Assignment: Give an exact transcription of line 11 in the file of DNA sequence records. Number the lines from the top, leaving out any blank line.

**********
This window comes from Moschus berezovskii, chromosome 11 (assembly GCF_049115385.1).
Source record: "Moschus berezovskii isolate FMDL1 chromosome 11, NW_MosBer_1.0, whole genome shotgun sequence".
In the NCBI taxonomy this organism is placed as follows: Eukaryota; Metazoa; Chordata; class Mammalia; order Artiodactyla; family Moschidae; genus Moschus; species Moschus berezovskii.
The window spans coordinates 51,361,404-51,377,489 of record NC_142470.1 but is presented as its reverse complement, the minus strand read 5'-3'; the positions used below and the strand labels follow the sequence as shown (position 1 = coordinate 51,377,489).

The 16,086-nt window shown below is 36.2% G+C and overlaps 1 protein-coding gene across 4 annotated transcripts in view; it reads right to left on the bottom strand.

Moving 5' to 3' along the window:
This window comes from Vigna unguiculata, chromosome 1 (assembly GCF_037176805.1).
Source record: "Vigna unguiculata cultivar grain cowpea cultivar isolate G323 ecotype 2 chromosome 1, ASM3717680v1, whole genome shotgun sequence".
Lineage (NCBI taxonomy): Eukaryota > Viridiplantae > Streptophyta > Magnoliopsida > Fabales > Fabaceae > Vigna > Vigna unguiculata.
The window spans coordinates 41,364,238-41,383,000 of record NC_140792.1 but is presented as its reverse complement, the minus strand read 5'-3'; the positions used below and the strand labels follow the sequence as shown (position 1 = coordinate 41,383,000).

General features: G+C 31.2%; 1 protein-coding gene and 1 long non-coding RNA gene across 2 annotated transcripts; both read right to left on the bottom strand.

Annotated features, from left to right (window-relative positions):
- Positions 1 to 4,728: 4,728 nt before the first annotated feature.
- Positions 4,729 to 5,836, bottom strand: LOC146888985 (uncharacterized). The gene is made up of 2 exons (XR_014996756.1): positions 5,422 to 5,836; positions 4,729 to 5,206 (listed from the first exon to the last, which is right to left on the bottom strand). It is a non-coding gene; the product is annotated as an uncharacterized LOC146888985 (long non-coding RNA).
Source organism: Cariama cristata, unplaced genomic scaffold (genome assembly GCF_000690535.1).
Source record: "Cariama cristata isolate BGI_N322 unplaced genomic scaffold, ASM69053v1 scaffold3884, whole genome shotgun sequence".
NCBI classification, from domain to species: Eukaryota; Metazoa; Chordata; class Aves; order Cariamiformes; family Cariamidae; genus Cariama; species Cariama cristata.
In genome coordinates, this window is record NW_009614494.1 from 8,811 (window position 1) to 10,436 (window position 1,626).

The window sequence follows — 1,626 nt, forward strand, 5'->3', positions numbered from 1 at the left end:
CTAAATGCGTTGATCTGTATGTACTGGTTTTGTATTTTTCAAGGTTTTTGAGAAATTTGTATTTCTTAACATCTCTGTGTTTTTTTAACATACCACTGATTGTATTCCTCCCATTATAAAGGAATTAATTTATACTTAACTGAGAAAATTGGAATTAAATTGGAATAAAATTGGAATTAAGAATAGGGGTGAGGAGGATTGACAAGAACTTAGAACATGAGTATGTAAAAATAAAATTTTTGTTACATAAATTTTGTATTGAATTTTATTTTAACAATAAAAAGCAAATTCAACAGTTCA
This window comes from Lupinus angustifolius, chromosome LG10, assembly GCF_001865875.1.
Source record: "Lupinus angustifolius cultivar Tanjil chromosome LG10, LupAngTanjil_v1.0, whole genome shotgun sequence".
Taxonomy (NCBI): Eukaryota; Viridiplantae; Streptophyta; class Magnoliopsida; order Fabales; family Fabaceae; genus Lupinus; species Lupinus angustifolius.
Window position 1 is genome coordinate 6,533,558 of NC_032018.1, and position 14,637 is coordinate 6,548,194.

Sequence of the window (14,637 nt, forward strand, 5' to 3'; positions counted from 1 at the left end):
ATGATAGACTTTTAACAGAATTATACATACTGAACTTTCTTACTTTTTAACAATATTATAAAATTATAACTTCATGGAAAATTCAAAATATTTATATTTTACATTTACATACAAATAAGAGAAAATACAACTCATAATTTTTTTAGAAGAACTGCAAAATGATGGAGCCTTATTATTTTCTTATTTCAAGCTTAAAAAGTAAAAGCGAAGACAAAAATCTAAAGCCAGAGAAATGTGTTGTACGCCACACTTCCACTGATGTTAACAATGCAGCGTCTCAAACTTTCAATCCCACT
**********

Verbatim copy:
General features: G+C 31.2%; 1 protein-coding gene and 1 long non-coding RNA gene across 2 annotated transcripts; both read right to left on the bottom strand.